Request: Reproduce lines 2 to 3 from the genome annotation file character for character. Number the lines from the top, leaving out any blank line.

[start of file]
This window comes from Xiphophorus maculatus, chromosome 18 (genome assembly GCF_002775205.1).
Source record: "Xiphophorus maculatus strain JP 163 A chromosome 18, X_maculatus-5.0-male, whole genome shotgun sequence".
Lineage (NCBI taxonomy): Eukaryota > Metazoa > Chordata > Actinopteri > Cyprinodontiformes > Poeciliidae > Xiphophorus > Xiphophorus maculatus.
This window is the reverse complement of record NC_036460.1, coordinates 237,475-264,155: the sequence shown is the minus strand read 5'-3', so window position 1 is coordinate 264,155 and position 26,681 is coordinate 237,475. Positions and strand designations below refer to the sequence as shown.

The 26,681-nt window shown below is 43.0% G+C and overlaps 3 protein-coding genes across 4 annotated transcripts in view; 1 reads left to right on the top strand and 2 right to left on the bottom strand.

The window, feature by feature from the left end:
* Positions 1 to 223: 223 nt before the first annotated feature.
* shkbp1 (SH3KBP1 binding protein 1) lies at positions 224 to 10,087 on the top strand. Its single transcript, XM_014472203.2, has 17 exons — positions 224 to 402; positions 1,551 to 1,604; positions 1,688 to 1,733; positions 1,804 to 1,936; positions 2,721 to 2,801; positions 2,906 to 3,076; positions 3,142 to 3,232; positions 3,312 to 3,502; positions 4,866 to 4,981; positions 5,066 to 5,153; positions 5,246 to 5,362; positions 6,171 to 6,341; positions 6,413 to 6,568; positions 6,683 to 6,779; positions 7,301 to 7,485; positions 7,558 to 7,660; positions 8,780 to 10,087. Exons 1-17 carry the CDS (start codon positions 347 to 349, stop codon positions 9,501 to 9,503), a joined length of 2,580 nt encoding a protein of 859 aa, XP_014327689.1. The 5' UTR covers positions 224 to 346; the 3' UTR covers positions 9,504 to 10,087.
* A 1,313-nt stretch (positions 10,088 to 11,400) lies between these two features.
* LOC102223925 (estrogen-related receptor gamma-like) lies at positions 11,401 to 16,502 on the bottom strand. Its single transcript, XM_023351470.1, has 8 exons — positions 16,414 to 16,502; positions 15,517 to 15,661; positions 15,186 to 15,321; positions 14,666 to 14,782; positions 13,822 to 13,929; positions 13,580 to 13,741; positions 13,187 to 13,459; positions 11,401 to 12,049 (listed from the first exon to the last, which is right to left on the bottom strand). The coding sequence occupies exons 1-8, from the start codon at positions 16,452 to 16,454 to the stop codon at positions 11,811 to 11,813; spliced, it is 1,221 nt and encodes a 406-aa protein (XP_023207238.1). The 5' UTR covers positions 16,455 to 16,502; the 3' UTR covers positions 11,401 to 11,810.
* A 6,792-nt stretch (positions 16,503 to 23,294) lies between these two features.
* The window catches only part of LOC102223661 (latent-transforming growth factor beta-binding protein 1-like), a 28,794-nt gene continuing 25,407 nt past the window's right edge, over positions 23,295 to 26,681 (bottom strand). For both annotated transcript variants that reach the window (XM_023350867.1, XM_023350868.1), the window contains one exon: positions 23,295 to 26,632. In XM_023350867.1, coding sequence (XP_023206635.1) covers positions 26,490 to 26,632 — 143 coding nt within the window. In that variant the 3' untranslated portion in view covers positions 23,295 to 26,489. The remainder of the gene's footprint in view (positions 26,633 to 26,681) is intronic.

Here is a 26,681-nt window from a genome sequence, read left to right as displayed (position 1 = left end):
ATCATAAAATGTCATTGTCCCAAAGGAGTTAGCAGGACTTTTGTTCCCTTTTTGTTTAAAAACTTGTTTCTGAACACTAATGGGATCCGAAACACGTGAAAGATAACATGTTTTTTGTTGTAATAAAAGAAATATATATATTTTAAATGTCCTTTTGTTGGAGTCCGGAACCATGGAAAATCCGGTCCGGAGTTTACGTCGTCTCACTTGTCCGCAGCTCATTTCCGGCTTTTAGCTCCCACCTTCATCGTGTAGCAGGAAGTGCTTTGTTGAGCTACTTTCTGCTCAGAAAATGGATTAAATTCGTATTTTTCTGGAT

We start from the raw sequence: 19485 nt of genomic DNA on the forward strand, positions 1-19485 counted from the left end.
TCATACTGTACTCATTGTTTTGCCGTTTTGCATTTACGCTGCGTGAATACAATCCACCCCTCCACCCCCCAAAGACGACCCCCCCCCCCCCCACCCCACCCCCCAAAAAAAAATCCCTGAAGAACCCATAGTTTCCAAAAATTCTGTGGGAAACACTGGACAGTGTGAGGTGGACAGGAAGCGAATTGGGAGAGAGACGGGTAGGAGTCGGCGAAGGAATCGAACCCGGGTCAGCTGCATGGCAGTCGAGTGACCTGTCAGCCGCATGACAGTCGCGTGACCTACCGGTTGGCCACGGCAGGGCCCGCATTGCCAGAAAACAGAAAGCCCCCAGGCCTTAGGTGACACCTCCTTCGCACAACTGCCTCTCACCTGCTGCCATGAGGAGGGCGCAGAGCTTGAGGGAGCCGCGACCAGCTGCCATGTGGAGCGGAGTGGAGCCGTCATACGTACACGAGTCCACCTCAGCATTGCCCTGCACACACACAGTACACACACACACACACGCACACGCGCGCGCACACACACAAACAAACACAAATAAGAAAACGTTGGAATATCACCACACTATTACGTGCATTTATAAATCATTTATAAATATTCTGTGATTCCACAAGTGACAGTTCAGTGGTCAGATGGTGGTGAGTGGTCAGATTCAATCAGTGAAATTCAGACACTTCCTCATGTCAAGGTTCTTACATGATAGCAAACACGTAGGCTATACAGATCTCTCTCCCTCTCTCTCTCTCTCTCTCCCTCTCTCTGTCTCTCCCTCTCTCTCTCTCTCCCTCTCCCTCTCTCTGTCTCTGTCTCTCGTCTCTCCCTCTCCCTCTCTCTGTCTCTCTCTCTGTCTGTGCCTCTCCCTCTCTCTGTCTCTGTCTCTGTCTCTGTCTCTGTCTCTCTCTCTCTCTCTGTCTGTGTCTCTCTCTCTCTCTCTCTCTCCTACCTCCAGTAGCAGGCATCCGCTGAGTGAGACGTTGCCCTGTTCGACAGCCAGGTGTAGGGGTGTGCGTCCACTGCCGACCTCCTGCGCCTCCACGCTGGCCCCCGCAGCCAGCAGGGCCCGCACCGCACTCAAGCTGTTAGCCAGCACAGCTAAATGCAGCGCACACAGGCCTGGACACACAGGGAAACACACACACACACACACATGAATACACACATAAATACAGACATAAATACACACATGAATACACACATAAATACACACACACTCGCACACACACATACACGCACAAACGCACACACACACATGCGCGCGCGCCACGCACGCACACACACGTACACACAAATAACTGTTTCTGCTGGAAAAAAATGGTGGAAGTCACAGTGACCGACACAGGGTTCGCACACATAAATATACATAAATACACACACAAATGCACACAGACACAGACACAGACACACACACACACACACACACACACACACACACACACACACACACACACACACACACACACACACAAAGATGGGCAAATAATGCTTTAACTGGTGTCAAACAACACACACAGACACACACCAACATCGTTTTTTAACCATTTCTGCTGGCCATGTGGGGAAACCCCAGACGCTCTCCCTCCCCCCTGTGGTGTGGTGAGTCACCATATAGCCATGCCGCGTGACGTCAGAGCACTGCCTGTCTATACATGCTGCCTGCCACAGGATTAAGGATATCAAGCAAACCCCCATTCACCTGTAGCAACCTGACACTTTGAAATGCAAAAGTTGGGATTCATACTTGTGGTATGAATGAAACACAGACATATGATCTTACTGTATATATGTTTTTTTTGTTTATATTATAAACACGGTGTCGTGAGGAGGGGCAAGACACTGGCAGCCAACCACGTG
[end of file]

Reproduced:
Source record: "Xiphophorus maculatus strain JP 163 A chromosome 18, X_maculatus-5.0-male, whole genome shotgun sequence".
Lineage (NCBI taxonomy): Eukaryota > Metazoa > Chordata > Actinopteri > Cyprinodontiformes > Poeciliidae > Xiphophorus > Xiphophorus maculatus.